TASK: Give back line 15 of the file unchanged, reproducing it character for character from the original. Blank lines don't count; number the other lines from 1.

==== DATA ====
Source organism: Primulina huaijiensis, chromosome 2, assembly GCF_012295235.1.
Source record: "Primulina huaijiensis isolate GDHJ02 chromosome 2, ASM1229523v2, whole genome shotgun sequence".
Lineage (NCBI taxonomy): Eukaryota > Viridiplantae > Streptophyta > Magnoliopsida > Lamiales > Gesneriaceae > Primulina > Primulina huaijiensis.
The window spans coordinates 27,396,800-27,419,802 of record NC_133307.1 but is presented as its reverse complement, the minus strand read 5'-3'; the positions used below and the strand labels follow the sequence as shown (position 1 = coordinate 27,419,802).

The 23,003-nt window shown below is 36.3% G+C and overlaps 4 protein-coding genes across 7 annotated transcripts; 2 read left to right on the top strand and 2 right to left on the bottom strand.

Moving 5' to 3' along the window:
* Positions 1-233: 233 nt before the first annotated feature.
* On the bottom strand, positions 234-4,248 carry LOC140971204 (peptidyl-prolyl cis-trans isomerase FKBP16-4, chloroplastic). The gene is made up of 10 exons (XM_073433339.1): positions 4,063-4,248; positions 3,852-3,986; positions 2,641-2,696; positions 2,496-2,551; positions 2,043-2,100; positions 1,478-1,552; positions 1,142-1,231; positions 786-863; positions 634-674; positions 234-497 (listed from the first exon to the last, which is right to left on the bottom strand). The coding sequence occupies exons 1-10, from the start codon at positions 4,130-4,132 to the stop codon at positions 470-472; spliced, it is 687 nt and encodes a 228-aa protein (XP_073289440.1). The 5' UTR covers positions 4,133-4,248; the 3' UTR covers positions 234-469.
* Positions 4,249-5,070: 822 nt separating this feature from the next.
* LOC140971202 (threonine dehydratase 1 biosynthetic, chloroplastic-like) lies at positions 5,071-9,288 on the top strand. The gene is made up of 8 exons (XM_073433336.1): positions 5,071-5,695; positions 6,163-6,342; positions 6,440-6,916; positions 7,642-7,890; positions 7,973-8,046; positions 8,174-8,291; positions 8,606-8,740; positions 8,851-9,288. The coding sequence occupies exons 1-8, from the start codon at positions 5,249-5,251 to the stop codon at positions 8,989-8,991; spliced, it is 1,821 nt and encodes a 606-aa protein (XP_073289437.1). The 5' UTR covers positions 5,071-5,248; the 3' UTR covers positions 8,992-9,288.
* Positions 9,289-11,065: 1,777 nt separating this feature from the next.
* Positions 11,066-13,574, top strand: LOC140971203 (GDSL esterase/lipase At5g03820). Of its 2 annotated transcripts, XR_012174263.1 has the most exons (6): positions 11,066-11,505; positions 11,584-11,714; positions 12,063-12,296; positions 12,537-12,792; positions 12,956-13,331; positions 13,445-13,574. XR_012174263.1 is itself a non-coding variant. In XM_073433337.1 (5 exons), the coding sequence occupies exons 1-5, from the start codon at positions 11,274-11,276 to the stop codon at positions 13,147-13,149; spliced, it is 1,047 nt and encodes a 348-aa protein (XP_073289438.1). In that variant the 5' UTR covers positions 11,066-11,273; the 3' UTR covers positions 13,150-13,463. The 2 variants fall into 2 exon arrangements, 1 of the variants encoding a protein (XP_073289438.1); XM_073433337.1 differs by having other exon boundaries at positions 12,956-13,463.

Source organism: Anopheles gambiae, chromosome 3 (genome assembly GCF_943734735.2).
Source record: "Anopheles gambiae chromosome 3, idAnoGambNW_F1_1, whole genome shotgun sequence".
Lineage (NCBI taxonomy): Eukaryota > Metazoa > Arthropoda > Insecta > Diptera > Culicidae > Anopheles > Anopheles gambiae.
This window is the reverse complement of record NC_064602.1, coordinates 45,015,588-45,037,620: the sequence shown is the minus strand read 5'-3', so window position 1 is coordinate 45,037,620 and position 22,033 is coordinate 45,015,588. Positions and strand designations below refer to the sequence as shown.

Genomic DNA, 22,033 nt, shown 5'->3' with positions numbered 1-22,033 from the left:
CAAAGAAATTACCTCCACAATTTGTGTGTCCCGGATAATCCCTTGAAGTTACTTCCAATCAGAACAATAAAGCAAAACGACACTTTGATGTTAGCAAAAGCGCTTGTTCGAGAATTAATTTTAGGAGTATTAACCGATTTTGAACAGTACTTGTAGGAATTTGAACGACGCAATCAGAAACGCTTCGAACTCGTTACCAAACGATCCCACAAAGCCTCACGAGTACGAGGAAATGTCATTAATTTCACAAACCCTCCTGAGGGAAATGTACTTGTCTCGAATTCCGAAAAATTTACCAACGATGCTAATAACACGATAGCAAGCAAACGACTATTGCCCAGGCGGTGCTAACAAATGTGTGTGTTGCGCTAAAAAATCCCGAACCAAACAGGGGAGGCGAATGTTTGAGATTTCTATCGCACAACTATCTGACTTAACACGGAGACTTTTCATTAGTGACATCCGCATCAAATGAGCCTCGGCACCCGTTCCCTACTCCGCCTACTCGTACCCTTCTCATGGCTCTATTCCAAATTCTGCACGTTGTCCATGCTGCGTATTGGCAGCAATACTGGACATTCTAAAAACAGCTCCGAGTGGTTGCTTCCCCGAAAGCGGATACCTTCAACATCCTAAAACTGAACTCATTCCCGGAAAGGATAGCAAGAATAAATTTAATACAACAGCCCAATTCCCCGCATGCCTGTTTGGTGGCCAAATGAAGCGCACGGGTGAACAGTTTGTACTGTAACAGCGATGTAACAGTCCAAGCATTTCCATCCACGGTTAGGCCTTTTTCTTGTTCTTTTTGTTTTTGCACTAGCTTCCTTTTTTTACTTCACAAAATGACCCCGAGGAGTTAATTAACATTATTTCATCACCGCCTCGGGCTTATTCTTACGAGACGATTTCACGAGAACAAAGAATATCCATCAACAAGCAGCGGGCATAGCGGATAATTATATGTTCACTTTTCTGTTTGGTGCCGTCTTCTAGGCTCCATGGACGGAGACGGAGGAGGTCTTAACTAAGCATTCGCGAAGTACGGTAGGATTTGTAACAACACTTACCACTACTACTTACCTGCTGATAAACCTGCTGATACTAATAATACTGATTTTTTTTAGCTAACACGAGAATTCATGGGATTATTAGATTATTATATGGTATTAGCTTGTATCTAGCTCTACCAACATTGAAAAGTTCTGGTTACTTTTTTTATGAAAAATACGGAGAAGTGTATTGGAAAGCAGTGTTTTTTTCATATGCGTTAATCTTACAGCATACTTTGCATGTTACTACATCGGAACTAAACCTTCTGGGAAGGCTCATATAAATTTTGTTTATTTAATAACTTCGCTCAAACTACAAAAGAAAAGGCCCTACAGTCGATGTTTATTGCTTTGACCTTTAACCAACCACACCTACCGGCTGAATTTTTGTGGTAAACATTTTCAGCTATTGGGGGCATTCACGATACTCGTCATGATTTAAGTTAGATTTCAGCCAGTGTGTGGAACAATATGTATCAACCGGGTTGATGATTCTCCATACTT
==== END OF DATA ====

Lineage (NCBI taxonomy): Eukaryota > Metazoa > Arthropoda > Insecta > Diptera > Culicidae > Anopheles > Anopheles gambiae.